A version of this story originally appeared in the Race Begins issue of The Wrap awards magazine.
billie eilish Was ready to call it a day. In late January this year, he and his brother and musical partner Finneas spent nine hours in the studio working on their upcoming third album. “We hit a wall that night,” Finneas said. “Billy was getting up to leave and we were like, ‘Oh, maybe we’ll try to give it a chance, see what happens.'”
“This One” was the song that director Greta Gerwig asked the Oscar and Grammy-winning duo to write for her film “Barbie,” a rough cut of which they had recently performed for her. And what happened after Eilish sat back down was “What Was I Made For?” Once Phineas came up with the basic melody on the piano, the lyrics came easily.
“First verse – ‘I used to float, now I just fall / I knew, but I’m not sure anymore / What was I made for / What was I made for?’ “We did it in 10 minutes, which was really cool,” Eilish said. “It’s a good example of when inspiration really works.”
Introspective and delicate, the ballad adds a melancholy dimension to Barbie’s upbeat pop-heavy soundtrack. This plays out during a key scene near the end of the film, when (spoilers ahead) Margot Robbie’s titular doll decides she wants to be a human and experience all the complex emotions that come with personhood. The lyrics express the film’s broader theme of Barbie’s existential crisis (“Looked so lifelike, turns out I’m not real / Just something you paid for”) as well as the ontological puzzle of modern womanhood. Does.
Of course, the lyrics also reflect the specific challenge of being a young female musician upon whom the world projects its own (ten toxic) views. But the autobiographical nature of the song did not immediately impress Eilish.
“It’s hard for me to write about what I’m feeling,” she said. “And it’s unsafe to write about how you’re feeling. We had this thing to write about, and I thought, phew! “I don’t have to worry about myself, I’m just going to write about this thing.” It was only after finishing the track that he realized how personal it was. “I was playing it for a friend the next day. She looked at me and said, ‘Uhhh…’ and I said, I know!’ Eilish said laughing. “Yo lo se. “You’re right.”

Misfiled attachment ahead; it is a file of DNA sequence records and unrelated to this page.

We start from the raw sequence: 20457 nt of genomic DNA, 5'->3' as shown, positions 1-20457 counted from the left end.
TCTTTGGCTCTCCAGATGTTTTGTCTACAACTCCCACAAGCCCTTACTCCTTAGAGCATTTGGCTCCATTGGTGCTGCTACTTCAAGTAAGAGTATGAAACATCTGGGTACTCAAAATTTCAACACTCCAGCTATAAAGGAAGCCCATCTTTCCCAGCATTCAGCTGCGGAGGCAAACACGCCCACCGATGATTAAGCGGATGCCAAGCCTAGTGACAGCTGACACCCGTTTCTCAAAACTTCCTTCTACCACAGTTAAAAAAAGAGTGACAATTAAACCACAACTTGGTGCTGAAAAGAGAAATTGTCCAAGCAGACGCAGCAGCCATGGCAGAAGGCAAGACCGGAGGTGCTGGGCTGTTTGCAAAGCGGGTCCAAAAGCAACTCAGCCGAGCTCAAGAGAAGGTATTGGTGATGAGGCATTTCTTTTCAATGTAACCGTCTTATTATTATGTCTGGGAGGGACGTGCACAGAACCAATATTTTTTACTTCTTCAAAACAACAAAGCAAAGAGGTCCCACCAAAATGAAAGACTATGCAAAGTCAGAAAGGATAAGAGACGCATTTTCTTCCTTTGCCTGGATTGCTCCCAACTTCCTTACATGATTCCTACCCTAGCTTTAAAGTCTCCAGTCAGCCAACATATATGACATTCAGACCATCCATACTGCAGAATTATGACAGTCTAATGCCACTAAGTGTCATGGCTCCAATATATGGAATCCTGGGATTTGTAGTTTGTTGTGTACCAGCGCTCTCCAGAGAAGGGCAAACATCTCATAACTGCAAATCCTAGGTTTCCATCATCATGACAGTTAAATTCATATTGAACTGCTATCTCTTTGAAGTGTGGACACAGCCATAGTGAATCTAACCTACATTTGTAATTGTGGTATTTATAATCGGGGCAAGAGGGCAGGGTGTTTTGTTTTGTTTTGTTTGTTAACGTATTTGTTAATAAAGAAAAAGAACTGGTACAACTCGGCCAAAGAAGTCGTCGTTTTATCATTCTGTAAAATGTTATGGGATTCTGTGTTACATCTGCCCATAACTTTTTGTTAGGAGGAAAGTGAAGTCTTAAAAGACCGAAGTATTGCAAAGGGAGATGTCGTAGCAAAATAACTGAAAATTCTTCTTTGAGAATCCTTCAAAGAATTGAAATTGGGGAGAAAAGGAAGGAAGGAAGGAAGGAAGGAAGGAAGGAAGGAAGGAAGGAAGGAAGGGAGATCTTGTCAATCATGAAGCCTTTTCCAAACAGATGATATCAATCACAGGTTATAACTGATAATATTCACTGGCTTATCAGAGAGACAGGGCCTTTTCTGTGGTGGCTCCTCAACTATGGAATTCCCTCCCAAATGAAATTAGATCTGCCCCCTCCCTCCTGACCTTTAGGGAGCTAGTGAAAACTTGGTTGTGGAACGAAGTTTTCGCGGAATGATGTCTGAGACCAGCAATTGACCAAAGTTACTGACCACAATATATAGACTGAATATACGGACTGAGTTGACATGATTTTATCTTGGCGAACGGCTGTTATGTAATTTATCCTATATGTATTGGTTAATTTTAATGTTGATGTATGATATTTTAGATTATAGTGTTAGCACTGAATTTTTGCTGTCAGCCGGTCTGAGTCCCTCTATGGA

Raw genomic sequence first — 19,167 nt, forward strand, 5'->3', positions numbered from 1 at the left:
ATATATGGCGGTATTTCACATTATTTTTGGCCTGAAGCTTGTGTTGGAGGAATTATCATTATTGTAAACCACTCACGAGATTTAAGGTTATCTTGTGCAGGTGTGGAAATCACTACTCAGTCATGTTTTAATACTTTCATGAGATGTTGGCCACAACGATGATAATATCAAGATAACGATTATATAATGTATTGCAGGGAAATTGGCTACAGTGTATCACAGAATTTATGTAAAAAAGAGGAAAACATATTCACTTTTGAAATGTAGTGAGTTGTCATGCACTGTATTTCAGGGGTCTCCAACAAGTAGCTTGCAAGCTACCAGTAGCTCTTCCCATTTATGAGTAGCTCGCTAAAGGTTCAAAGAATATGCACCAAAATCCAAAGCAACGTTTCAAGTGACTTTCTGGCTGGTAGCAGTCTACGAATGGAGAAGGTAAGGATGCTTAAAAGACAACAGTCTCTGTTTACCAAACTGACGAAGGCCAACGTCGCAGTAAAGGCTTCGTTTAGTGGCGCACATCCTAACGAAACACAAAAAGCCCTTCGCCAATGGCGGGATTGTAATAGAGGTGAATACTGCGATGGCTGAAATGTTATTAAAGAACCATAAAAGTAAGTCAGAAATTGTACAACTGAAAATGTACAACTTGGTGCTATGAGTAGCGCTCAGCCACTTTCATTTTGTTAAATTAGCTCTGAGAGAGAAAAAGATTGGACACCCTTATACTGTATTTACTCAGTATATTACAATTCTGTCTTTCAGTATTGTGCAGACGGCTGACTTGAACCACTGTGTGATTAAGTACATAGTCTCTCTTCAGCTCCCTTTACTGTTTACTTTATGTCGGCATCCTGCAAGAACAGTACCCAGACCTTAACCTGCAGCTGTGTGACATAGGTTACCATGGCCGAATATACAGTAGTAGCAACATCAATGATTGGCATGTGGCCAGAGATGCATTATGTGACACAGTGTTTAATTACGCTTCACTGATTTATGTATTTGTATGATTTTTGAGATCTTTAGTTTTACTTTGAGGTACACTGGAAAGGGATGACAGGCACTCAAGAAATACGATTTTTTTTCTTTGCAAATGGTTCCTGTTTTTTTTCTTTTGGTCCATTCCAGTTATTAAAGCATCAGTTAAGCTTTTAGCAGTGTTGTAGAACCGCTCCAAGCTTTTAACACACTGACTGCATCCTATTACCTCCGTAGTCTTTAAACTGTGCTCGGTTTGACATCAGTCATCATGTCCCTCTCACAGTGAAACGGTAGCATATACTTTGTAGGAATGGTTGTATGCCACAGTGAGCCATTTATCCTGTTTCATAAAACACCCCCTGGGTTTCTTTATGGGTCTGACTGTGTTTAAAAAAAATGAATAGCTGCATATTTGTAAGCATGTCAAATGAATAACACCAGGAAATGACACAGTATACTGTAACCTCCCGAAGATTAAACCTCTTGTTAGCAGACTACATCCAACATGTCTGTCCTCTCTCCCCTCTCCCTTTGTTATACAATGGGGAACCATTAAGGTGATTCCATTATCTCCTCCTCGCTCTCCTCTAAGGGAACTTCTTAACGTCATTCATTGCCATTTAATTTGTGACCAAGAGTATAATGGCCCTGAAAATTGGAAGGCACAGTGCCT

For Finneas, the personal resonance was more evident from the beginning, especially compared to his previous contributions to film soundtracks: the operatic Bond theme “No Time to Die,” which won him a Best Original Song Oscar in 2022, and the bouncy He Wrote the fictional boy band tune for “Turning Red”.
He said, “I think whenever we’re writing a song that’s not autobiographical, no matter how far-fetched it is, you’re looking for your point of view, you’re looking for that thing That you can connect with.” “It’s too far, isn’t it? It is about the transformation of an inanimate object into an animate being. Something we can relate to, something anyone can relate to, is the identity crisis: not knowing who you are, what other people’s perception of you is, feeling like you’re always a projected version of yourself. By becoming this they are humiliating other people. “I felt that way, Billy felt that way.”
“What was I created for?” The pair felt very little stress when writing. As he did when composing “No Time to Die”, which had to fit harmoniously into the 60-year-old Bond musical canon. “The only real pressure component of it, I would say, was just that we saw the movie and the movie was great,” Finneas said. “And I think when you’re trying to contribute to something that you’re really passionate about, there’s a kind of innate pressure.
“The pressure was certainly not coming from Greta, who couldn’t have been more impressive or nicer to us,” he said. Or (music producer and composer) Mark Ronson or (filmmaker) David Heyman. They were all really generous with their time. The pressure was just this: the movie was great. And if we were going to be a part of it, we wanted to stay true to what we were doing.”
Looks like they succeeded there. Her song “Barbie” has been nominated for three Grammys (including Song of the Year) and is already a frontrunner for another Best Original Song Oscar nomination – which Eilish beat for “Weird Fever Dream.”
“This is madness. Its crazy, This is absolutely ridiculous,” she said. “I feel so filled with gratitude, excitement and pride. I feel really proud. “I think whatever way it goes, I’ll be proud.”
He’s got it in his head that maybe he’ll be on stage at the Dolby Theater next year singing “What Was I Made For?” Come back performing. stay.
“I’m not trying to be cocky. I’m really trying to plan ahead and be realistic,” Eilish said. “I was like, what if I had to do that at the Oscars? This song, it’s very difficult to sing. “It’s such a complex tone.” Plus, she added, “The Oscars were the scariest place I’ve ever performed. It’s a world I’m not really a part of – I’m not an actor. I’m a musician. And there’s a completely different energy there. These are movie stars that you’ve been watching all your life and they’re sitting there and it’s just crazy. It’s a very intense – in a cool way – vibe. “I’ve performed there twice now, and each time it was incredibly scary.”
She laughed. “I’m excited to get scared again if I get the chance.”
Read more about the Race Begins issue here,
The post How Billie Eilish and Finneas Tried Individually to Write Their ‘Barbie’ Ballad appeared first on TheWrap.
(Tags to translate)Billie Eilish(T)Phineas(T)Greta Gerwig(T)Barbie(T)Margot Robbie